A friend and I were helping a band through some technical issues. She brought expertise on the touring and day to day management side and I on the business management side. We saw the value each of us brought to the situation and we realized that other bands and musicians needed what we could offer. So we began Blue Avenue Music Group.

Can you share the most interesting story that happened to you since you started at your company?

Have you ever had a full circle moment where you realize you just leveled up and things were going to be different? It wasn’t being part of a team that reached album charting success on Billboard, iTunes, or Apple Music and it wasn’t the airline sponsorship I had lined up for TreeHouse! that allowed me to come to this realization, but it came in the form of a DM in Facebook messenger.

When I started managing TreeHouse! full time I had no real music industry knowledge, but a good grasp of creating and laying general business foundations, so I bought a book called How To Make It in the New Music Business by Ari Herstand and used it to build out the band’s business plan.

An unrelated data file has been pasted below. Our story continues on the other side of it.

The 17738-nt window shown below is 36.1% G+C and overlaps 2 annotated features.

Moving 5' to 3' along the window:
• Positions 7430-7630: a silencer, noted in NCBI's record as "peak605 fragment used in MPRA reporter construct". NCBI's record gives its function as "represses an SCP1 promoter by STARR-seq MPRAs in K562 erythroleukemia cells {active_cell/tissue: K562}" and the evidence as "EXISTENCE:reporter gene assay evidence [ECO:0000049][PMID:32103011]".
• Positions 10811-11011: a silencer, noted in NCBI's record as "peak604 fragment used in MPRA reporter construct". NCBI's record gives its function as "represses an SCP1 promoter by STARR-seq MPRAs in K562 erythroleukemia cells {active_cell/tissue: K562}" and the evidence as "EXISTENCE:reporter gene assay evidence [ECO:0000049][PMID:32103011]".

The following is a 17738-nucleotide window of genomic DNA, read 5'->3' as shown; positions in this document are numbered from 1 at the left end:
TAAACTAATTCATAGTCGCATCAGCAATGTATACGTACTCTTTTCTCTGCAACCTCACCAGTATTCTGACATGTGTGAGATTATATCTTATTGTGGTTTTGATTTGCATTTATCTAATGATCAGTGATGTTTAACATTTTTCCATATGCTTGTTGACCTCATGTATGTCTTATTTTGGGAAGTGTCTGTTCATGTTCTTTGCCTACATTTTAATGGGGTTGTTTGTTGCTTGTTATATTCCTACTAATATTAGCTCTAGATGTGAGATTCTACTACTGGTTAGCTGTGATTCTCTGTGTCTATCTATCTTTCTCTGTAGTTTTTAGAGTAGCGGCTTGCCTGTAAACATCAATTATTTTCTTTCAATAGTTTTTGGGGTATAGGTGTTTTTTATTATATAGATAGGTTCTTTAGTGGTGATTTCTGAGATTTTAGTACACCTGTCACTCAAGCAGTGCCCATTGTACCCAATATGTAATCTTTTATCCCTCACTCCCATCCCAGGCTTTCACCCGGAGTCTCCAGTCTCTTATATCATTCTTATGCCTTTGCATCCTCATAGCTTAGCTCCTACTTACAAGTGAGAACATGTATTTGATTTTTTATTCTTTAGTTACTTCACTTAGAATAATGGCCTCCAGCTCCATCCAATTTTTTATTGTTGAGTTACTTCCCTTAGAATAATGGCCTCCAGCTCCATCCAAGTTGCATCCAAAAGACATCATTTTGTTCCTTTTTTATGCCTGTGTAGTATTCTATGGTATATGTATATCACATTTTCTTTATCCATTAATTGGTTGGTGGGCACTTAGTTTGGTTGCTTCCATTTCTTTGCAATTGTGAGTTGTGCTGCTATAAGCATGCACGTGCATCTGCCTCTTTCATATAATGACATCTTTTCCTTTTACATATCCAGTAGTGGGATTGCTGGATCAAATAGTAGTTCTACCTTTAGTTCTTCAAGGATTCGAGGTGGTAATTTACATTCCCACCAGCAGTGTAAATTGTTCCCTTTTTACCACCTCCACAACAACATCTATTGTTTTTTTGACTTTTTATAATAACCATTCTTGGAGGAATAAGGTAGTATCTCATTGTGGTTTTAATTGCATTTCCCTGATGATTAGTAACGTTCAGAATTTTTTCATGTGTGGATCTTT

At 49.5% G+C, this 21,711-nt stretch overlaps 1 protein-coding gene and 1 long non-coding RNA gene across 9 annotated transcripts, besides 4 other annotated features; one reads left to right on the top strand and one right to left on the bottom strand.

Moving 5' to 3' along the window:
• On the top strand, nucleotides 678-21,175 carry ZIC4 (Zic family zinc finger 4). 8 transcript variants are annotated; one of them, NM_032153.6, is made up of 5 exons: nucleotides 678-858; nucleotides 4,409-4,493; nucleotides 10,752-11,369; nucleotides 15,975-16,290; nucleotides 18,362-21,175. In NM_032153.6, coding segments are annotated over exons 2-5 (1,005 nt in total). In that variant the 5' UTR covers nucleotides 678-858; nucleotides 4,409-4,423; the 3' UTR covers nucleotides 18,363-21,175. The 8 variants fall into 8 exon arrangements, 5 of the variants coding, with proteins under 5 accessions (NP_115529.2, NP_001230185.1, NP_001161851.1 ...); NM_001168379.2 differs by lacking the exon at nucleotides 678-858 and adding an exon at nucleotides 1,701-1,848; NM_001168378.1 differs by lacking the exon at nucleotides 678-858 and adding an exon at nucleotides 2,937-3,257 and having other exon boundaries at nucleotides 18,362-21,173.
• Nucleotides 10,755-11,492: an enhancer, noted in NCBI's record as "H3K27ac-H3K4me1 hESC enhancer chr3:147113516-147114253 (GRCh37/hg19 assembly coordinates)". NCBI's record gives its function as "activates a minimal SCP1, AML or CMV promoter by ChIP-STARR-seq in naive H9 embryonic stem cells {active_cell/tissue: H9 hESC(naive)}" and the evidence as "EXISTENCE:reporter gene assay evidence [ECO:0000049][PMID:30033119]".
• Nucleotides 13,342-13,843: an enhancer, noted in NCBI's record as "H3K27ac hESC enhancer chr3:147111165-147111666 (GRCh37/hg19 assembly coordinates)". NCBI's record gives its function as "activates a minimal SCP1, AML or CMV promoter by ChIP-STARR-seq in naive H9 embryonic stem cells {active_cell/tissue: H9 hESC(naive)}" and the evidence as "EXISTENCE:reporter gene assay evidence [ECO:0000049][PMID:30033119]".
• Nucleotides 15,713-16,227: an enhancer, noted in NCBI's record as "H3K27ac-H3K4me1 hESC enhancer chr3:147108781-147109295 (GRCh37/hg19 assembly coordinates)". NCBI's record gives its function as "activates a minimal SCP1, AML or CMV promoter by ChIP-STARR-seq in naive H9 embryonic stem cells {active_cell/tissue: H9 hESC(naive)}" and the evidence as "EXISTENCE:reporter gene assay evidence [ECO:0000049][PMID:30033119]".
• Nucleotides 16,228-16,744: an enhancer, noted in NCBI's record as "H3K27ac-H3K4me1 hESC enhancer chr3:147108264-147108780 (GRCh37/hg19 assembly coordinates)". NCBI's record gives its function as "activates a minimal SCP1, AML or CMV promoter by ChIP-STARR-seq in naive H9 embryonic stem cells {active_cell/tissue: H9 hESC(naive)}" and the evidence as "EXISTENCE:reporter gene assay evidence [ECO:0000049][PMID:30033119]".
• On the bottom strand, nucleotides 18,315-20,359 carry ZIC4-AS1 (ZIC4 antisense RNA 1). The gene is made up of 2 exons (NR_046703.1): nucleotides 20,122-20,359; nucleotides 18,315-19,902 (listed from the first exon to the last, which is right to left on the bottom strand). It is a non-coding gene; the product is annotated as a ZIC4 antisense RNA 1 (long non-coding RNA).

Fast Forward to 2019. I was learning music business focused digital advertising so that we could provide added services to grow Blue Avenue Music Group’s client fan bases. Ari Herstand had linked up with hip-hop artist Lucidious and they were offering a course on Streaming and Instagram Growth for Ari’s Take Academy. In April that year, I decided to add it to my quiver of tools and I joined the Facebook group they had set up. This group allowed me to do what I love. I was actively helping indie artists from all over the world create targets, navigate the Facebook manager, come up with ad creatives, and I was able to encourage them on their musical journey. I was content.

In May, I traveled to New Orleans with my husband for a conference. It was hot, I was tired, and I think the hurricanes I’d been drinking were settling in. We decided to cool down in the Cathedral. We took in all the beauty of this place and finally sat down for what seemed like an hour. I closed my eyes and began visioning all the things I wanted to accomplish in my business. I was speaking them into fruition and before we left I asked that I would be given a sign that everything I wanted would come to be.